EL Panel can also be cut into any shape you like so long as you don't cut the electrical traces the connector wires are soldered to. Also, like wire, it is very important to seal the edges, and this can easily be done with packing tape.
Depending what you are trying to accomplish, masking the EL Panel with tape, vinyl, or fabric can achieve the same effect with less risk of malfunction or problems. It is also less wasteful. If your project allows for it, It is a much safer alternative.
As you can see, a black masked EL panel, and a cut EL panel more or less have the same effect on a black background.
Step 7: Soldering EL Wire
EL wire is a pain in the neck to solder, and you should avoid doing this if ever possible. However, sooner or later you may find yourself needing to splice or repair EL wire, and solder lead wires onto it.
Thus, let's quickly review how to solder to EL wire.
First thing's first, to solder to EL wire, you will need some EL wire with one or both ends cut off.
The next step is to carefully strip the color jacket off of one end of the EL wire. The goal is to expose the two outer wires and the phosphor coated center wire. This step may take some practice as the outer wires are very delicate and break easily. It is important to keep both wires intact.
Wrap a piece of long thin piece of copper tape once around the outer jacket of the EL wire. Fold the two outer wires over onto the copper tape and quickly and carefully solder them into place. Once they are soldered, wrap the remainder of the copper tape around this connection to protect it.
Strip the phosphor coating off of an inch worth of the inner copper core in order to be able to solder to it.
While you could solder any two wires onto the end of the EL wire, it is best to acquire a 2-pin JST female plug. One of the wires will be soldered to the copper tape, and one wire will be soldered to the inner core. It does not particularly matter which wire is which, since it is AC current.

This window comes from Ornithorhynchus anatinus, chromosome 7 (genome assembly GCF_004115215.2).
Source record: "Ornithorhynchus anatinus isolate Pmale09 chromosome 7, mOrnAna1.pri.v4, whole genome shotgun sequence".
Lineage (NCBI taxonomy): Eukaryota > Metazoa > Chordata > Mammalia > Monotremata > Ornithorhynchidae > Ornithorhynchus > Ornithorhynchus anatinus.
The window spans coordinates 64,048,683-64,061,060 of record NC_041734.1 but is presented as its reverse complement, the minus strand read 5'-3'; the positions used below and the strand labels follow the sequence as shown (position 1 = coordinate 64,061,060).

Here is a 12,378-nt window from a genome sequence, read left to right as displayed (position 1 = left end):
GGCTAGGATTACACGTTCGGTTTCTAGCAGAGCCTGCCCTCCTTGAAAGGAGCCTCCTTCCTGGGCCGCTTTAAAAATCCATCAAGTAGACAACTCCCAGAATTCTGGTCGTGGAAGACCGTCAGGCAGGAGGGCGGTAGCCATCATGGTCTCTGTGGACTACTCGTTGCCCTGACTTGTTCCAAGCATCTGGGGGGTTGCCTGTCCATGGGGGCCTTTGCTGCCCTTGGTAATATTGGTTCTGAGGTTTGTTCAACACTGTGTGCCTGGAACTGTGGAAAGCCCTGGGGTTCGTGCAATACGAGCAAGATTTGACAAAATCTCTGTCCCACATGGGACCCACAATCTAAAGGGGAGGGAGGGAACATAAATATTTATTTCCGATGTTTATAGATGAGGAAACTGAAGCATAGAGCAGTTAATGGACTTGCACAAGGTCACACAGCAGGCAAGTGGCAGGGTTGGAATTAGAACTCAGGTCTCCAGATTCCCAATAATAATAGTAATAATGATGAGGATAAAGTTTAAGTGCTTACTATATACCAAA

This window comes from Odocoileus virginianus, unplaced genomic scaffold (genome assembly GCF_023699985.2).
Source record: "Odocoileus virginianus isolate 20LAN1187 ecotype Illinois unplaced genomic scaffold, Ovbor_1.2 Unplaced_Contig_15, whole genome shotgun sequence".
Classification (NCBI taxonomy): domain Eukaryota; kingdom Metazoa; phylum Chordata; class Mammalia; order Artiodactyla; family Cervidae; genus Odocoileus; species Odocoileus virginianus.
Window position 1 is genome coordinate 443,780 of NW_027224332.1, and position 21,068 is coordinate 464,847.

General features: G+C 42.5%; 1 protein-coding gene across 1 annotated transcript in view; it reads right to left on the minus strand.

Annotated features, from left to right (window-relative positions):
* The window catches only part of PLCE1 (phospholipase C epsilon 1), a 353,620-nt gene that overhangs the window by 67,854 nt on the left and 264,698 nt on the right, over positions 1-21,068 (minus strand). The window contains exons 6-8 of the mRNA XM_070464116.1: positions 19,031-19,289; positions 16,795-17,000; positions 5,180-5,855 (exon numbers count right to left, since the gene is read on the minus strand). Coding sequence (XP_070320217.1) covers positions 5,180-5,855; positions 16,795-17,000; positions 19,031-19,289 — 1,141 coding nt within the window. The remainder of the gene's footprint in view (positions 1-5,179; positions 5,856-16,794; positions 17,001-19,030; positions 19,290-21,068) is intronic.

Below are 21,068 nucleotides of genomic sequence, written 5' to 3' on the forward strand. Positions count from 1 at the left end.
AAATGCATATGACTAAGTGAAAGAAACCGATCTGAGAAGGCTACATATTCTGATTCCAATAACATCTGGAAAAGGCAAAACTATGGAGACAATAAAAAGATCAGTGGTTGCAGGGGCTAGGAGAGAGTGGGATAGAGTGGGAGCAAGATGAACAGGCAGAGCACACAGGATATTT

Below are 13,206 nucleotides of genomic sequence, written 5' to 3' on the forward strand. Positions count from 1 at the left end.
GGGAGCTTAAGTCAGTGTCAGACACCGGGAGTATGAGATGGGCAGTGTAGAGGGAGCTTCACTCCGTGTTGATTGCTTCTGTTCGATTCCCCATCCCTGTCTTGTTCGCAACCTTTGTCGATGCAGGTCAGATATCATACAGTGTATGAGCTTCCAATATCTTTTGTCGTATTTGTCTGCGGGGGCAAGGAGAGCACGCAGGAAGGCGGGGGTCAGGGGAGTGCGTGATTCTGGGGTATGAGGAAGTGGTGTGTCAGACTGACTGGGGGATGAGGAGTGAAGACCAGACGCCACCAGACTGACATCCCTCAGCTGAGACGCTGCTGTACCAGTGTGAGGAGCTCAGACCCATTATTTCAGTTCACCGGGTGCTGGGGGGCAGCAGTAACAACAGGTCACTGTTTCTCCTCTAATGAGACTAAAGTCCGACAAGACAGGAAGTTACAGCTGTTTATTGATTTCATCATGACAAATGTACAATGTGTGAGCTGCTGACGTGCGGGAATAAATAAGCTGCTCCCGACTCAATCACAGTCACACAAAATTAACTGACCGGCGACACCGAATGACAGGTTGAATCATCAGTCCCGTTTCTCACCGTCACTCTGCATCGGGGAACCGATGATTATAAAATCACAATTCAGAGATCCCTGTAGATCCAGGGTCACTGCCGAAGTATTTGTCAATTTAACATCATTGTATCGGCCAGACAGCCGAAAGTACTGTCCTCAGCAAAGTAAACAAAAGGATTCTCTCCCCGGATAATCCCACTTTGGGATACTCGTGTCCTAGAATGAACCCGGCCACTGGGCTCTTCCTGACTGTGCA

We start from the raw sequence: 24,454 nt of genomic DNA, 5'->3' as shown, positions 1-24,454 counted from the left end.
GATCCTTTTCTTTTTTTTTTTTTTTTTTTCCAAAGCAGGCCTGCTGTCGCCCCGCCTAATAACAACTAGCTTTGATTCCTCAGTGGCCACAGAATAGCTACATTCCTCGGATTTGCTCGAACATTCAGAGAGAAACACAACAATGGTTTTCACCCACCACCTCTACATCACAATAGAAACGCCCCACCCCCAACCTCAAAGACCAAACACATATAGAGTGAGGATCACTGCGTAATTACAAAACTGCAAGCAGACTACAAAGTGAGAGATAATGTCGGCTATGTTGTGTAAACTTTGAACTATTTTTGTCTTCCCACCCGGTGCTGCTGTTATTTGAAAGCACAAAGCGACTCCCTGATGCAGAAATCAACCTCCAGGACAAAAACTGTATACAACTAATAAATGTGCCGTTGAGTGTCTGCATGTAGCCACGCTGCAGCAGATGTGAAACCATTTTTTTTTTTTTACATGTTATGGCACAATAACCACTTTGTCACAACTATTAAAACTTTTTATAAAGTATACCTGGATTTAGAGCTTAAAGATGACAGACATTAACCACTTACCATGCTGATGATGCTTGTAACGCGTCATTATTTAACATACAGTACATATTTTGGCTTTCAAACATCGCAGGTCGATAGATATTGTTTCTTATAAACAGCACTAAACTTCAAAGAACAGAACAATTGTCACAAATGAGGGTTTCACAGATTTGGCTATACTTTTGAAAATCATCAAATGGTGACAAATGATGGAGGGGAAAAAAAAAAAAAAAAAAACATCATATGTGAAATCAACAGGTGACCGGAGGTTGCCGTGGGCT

Slide a piece of shrink tube onto the wire that will get soldered to the center core, and then solder the wire in place. Solder the other wire to the copper tape.
Slide the small piece of shrink tube over the center copper core and shrink it into place. Slide a larger piece of shrink tube over all of the connections and then shrink it into place.
When it's done, connect it to the inverter and turn it on to test that it is working. It should glow.
Step 8: Costumes
Attaching EL wire, tape, and panels to costumes is an art unto itself, and beyond the scope of this lesson. There are however many great EL garments on this site such as this EL Wire and Leather Necklace made by Mikaela Holmes.
That said, to work with EL wire in costumes you will want to brush up on your hand sewing and machine sewing skills (if need be), and experiment.
There is a good guide on the site for adding EL wire to a garment.
You can also get EL wire with welted piping which has its own set of challenges, but makes it easier to sew it into the seams of garments.